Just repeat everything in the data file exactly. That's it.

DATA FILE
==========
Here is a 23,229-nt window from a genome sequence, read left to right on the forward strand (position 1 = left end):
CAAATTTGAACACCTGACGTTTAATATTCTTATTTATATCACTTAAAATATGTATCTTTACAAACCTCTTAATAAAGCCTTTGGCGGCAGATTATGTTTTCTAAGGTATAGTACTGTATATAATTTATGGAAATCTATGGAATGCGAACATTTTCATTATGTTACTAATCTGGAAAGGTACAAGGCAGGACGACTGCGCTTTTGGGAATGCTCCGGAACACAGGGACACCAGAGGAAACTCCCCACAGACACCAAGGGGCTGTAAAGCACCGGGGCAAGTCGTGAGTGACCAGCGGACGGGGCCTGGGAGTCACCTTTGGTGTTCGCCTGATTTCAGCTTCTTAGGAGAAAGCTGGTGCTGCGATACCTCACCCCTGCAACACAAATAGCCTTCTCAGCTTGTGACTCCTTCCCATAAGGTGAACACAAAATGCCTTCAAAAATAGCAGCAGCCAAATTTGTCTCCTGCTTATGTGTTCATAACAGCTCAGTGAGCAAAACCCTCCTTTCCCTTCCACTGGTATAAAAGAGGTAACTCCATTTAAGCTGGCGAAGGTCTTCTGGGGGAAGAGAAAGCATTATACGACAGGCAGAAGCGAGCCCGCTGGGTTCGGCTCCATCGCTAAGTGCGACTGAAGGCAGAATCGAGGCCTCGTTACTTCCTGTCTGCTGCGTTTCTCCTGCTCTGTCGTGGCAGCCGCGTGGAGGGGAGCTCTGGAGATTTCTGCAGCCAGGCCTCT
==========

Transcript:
Here is a 23,229-nt window from a genome sequence, read left to right on the forward strand (position 1 = left end):
CAAATTTGAACACCTGACGTTTAATATTCTTATTTATATCACTTAAAATATGTATCTTTACAAACCTCTTAATAAAGCCTTTGGCGGCAGATTATGTTTTCTAAGGTATAGTACTGTATATAATTTATGGAAATCTATGGAATGCGAACATTTTCATTATGTTACTAATCTGGAAAGGTACAAGGCAGGACGACTGCGCTTTTGGGAATGCTCCGGAACACAGGGACACCAGAGGAAACTCCCCACAGACACCAAGGGGCTGTAAAGCACCGGGGCAAGTCGTGAGTGACCAGCGGACGGGGCCTGGGAGTCACCTTTGGTGTTCGCCTGATTTCAGCTTCTTAGGAGAAAGCTGGTGCTGCGATACCTCACCCCTGCAACACAAATAGCCTTCTCAGCTTGTGACTCCTTCCCATAAGGTGAACACAAAATGCCTTCAAAAATAGCAGCAGCCAAATTTGTCTCCTGCTTATGTGTTCATAACAGCTCAGTGAGCAAAACCCTCCTTTCCCTTCCACTGGTATAAAAGAGGTAACTCCATTTAAGCTGGCGAAGGTCTTCTGGGGGAAGAGAAAGCATTATACGACAGGCAGAAGCGAGCCCGCTGGGTTCGGCTCCATCGCTAAGTGCGACTGAAGGCAGAATCGAGGCCTCGTTACTTCCTGTCTGCTGCGTTTCTCCTGCTCTGTCGTGGCAGCCGCGTGGAGGGGAGCTCTGGAGATTTCTGCAGCCAGGCCTCT